BOISE — Idahoans treasure their public lands, but also respect and stand firmly behind private property rights.
As the uber-wealthy Wilks brothers buy up hundreds of square miles of private timber land across the Gem State, they're locking it up, and in some cases, they've shut Idahoans out of accessing public lands or roads that have always been open.
“When I am up hunting or fishing somewhere either in the desert or up in the mountains, honestly the first word that comes to my mind is freedom,” Idaho Wildlife Federation Executive Director Brian Brooks said.
Idahoans – and visitors to the state – revel in the innate freedom to roam.
Sweeping views of valleys, meadows, mountains, towering pines, and the smell of fresh, brisk mountain air: all sights and experiences that call explorers to Idaho's wilderness to escape.
“I mean everybody talks about the quality of life: the clean air, a place to go mountain bike, a place to go ride your motorcycle, a place to snowmobile, a place to cross country ski, fishing, hunting," said Valley County Commissioner Gordon Cruickshank. "We have it all here in Idaho and I think people really embrace that.”
For Steve Huffman and other ATV enthusiasts, Forest System road 374 - known as Boise Ridge Road - and the destinations beyond are that escape. They’ve been taking that route through the forest in Boise County for two decades.
“You can see just forever and it's just beautiful country,” Huffman said. “What’s really gorgeous about it is all the vistas that you have.
“It’s one of those things you can't describe unless you experience it,” he added. “You're in your element.”
But recently, Huffman, other recreationists, and folks out on a scenic drive, ran into obstacles - bright orange ones - carrying serious trespassing consequences should you ignore them.
“Well, I was frustrated," Huffman said. "Like I said, I ride this a lot, we enjoy the ride, it’s well attended. But by the same token, it is private property. I understand that part of it. We have had access to it for so many years and now we're not going to have it, I mean that's the major frustration.”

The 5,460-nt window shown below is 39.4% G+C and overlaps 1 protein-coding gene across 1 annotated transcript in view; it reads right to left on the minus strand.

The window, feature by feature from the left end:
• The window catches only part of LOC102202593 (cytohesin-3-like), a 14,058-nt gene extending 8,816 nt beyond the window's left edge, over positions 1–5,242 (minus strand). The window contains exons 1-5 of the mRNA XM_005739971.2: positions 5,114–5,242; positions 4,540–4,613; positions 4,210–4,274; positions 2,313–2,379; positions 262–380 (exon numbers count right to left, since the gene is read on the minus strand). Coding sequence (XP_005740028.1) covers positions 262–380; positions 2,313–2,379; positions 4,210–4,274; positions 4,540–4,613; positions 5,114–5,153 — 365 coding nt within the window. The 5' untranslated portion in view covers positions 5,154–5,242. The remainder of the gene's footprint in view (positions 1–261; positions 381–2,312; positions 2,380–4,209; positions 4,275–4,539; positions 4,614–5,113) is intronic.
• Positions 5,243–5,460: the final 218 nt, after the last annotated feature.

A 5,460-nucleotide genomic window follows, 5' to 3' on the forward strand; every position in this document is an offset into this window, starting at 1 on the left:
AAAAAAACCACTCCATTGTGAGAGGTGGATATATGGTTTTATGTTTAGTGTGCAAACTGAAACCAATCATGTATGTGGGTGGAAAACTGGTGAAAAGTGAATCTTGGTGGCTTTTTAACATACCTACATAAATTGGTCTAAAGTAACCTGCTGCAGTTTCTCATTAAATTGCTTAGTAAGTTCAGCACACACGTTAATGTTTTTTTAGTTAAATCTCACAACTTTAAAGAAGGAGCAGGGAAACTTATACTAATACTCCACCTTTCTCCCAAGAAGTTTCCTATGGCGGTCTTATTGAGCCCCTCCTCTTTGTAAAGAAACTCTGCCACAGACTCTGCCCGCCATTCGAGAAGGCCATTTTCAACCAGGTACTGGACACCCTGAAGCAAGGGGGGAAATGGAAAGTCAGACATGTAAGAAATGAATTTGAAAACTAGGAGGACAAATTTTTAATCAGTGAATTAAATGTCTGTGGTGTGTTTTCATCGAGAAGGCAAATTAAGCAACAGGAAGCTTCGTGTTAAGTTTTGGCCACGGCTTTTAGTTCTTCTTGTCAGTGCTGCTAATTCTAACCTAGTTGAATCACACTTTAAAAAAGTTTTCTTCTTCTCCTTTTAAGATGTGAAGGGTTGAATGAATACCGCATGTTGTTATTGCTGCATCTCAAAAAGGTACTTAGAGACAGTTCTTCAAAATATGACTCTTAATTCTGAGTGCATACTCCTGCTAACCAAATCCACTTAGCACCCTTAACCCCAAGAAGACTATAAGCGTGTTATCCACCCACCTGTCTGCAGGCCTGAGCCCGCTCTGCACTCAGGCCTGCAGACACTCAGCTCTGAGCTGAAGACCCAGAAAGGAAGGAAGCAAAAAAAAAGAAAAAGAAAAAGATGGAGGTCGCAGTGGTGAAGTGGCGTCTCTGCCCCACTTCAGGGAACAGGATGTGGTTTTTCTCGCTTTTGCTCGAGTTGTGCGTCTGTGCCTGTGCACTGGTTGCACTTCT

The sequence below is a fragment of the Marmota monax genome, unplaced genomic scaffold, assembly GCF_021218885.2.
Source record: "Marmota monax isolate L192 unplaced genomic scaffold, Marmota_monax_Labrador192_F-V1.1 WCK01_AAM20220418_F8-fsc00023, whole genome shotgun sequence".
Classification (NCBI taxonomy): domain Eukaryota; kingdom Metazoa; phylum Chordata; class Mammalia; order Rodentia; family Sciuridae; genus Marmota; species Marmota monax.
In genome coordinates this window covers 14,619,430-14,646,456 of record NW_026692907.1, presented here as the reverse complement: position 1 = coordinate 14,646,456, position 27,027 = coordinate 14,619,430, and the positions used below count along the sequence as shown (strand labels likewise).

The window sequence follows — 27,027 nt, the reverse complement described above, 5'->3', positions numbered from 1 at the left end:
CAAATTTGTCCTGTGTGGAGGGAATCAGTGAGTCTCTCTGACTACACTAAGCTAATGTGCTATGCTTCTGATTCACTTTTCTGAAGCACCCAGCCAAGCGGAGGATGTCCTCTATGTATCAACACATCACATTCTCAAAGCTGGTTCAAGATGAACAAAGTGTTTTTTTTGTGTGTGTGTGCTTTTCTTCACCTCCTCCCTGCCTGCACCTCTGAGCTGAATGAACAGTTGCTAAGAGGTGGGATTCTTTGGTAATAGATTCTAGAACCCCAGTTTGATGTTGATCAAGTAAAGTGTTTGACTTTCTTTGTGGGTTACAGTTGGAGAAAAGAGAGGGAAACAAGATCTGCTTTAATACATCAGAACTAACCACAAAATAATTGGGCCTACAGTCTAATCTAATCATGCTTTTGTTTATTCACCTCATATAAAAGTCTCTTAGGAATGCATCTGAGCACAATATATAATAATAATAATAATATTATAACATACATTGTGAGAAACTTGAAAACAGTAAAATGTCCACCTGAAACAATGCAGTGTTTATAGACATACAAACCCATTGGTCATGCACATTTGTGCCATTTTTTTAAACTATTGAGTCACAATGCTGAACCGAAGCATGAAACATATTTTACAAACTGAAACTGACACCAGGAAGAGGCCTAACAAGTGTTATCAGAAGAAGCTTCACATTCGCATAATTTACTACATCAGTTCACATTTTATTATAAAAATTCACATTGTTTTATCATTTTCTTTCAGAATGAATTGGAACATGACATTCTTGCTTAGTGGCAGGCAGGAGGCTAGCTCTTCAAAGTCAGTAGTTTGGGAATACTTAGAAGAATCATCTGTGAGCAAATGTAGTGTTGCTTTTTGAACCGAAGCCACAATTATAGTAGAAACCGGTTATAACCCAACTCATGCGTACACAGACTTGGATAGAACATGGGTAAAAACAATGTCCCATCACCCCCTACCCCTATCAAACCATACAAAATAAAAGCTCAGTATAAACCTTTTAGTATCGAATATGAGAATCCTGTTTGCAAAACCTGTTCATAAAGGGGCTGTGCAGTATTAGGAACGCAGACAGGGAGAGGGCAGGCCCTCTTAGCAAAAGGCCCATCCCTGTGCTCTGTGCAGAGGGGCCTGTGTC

Although this land surrounded by the Boise National Forest has been private for decades, previous owners - like Boise Cascade and Potlatch - let everyone use it.
But the new owners aren't open to a free-for-all, prompting gates on portions of their nearly 200,000 acres in Boise, Valley, Adams and Idaho counties.
“They have gates on probably every place they have seen major activity,” Cruickshank said.
For decades, Idahoans have used FS 374 to get through Boise County to reach their favorite hunting spots, to recreate and to immerse themselves in Idaho's great outdoors. Recently, a company called DF Development LLC put up bright orange gates on the road at each end of their property, along with bright orange paint on trees and 'No Trespassing' signs.
One gate is further south, closer to Mores Mountain, the other is north, closer to Harris Creek Road. Next to the northern gate, the owners have dug trenches so people can't walk or drive around the gates to access their property.
Currently, the gates are open, permitting those with allowances can get through, but the 'No Trespassing' signs send a strong message that the public is not to step foot on the property. These barriers are blocking several miles on FS 374 and thousands of acres of previously accessible private property.
“That's fine, they can do whatever they want with that land. But they have closed down a road that has been public,” Brooks told KTVB. “In my opinion I think they’re putting up the gates because it raises property value. If you can block out the public from a parcel of land - even if they’re just passing through it - you’ve got exclusive access now and that drives up property values.”
Boise County is looking into the legality of it and officials say it’s still early in the game, but chairman of the Board of Commissioners Alan Ward says because public dollars were used to build and, at times, maintain this road, officials believe it should stay open. If they find no legal backing for shutting down the road, they say the gates would need to come down.
This would essentially be what's called a "prescriptive easement." Attorneys say Idaho law recognizes these types of easements. However, they can be tricky to prove and you need a lot of factual evidence to satisfy an establishment of a prescriptive easement. They are easements created by use; there is no signed or recorded document, and they come about when someone has been notoriously, openly, and continuously using the land for years, among other requirements.
If a prescriptive easement is argued in this situation it would likely have to be taken to court.